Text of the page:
LUCKY TIGER-COMBINATION GOLD MINING CO. v. CROOKS

No. 11021.

95 F.2d 885 (1938)

LUCKY TIGER-COMBINATION GOLD MINING CO. v. CROOKS, Collector of Internal Revenue.

Circuit Court of Appeals, Eighth Circuit.

April 12, 1938.


Attorney(s) appearing for the Case

Ralph M. Jones, of Kansas City, Mo. (William C. Michaels and Michaels, Blackmar, Newkirk, Eager & Swanson, all of Kansas City, Mo., on the brief), for appellant.

Louise Foster, Sp. Asst. to Atty. Gen. (James W. Morris, Asst. Atty. Gen., and Sewall Key and Norman D. Keller, Sp. Assts. to Atty. Gen., on the brief), for appellee.

Before GARDNER, SANBORN, and THOMAS, Circuit Judges.


THOMAS, Circuit Judge.

This is an action at law for the recovery of an alleged overpayment of income taxes for the year 1925. The controversy involves the amount of depletion which the taxpayer may deduct from gross income in arriving at the net income of a silver mine. The case was tried in the District Court without a jury, judgment was for the government, and the taxpayer appeals.

Appellant owns all of the capital stock of the Tigre Mining Company, Sociedad Anonima, a Mexican corporation, which owns mining property in Mexico where it has been engaged in producing silver since prior to March 1, 1913. During the year 1921 the Bureau of Internal Revenue established and allowed an appraised value on the ore assets as of March 1, 1913, in the amount of $5,884,539 based upon an estimate that 29,478,487 ounces of silver were contained in the mine. Dividing the valuation by the number of ounces of silver resulted in a depletion rate of $.19962147 per ounce. Under the Revenue Act of 1926, which took effect as of January 1, 1925, the taxpayer is allowed a deduction at this rate for each ounce of silver produced and sold during the tax year.

By the end of 1925 the total amount of silver extracted from the mine since March 1, 1913, was 30,535,243 ounces, or 1,056,756 ounces more than the estimated contents of the mine, and there were large reserves of ore still remaining. During the year 1925 the Mexican Company recovered from the mine 2,455,156 ounces of silver. Translating these figures into values by applying the depletion rate of $.19962147 an ounce, the result is that for 1925 the depletion sustained was $490,101.85, while there remained at the beginning of the year on the basis of sustained depletion a reserve of only $279,150.77, or a difference of $210,951.08. But on the basis of allowed depletion the reserve at the start of 1925 amounted to $1,121,905.99. This difference between allowed and sustained depletion is the basis of the dispute in this case, and is due to the fact that under the Revenue Act of 1913 the depletion allowed for the years 1913, 1914, and 1915 was only 5 per cent. of the gross value of the output at the mine. The difference between depletion actually sustained and allowed for those years is $944,305.54.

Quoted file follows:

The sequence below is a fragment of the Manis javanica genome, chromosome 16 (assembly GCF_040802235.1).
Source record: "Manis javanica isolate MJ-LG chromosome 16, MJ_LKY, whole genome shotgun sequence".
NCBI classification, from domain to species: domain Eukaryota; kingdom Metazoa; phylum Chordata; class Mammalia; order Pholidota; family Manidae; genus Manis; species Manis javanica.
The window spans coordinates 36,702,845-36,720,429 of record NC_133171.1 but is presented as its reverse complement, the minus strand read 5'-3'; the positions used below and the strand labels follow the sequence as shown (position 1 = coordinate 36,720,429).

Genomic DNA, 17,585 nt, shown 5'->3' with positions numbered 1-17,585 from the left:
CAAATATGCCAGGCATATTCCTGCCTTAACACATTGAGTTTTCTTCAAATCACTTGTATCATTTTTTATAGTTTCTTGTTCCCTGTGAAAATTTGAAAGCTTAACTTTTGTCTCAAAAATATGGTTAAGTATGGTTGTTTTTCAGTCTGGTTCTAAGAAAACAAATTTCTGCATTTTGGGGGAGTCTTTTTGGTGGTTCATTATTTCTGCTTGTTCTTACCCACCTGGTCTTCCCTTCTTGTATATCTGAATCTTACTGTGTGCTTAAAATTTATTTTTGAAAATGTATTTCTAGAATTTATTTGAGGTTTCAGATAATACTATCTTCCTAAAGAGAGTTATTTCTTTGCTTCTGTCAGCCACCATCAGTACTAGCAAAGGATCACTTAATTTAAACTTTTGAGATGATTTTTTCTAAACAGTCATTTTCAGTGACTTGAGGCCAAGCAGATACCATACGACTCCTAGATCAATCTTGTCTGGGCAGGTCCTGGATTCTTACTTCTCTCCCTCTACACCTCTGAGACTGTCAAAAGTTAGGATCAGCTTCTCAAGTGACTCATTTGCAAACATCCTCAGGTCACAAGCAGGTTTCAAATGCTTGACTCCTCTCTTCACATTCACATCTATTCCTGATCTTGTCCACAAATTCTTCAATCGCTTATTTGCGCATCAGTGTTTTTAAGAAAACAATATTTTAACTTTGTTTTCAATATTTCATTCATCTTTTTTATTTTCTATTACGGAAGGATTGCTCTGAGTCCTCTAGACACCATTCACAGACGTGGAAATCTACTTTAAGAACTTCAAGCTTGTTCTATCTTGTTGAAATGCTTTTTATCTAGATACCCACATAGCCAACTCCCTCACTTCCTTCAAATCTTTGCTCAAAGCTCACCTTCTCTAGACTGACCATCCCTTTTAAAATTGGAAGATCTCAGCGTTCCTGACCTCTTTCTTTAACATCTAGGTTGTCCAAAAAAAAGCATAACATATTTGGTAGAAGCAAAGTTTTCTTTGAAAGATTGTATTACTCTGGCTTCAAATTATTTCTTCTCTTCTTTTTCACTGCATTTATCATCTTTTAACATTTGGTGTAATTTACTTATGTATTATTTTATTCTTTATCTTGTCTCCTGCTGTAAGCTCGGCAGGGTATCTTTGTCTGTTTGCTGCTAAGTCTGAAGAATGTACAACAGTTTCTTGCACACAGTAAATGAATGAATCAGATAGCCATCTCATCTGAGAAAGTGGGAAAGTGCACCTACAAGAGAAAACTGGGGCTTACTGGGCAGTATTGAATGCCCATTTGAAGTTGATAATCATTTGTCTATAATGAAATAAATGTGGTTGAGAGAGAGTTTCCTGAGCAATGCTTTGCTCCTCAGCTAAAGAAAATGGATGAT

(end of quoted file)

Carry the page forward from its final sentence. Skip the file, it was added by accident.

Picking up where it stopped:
During the taxable year 1925 the Mexican corporation distributed to the appellant $900,000. It had an operating income for that year of $846,529.98, and the Commissioner determined that $496,963.04 of such income was taxable to appellant as current earnings. In the event its operating income of $846,529.98 for the year 1925 should be reduced by the depletion deduction of $490,101.85, as claimed by appellant, the Mexican corporation would have current earnings available for distribution of $311,090.77, and $588,909.23 of the distribution of $900,000 would be from appreciation in value of property accrued prior to March 1, 1913.

On its income tax return for 1925, the appellant included as dividends on the stock of the Mexican corporation $496,963.04 as taxable income and paid $22,100.48 in taxes. Had the appellant returned as income subject to tax the sum of $311,090.77, instead of $496,963.04, the tax would have been $11,001.48 less. This is the sum which it is sought to recover in this suit.

The appellant predicates its alleged right to recover upon two theories: (1) That it is entitled under the Revenue Act of 1926 to deduct for the year 1925 the depletion sustained but not allowed for the years 1913, 1914, and 1915; and (2) that since the original estimate was materially erroneous it is entitled to a revision of the estimated contents of the mine and of its corresponding depletable value as of March 1, 1913, in order that distributions of its capital assets may not be rendered taxable as income.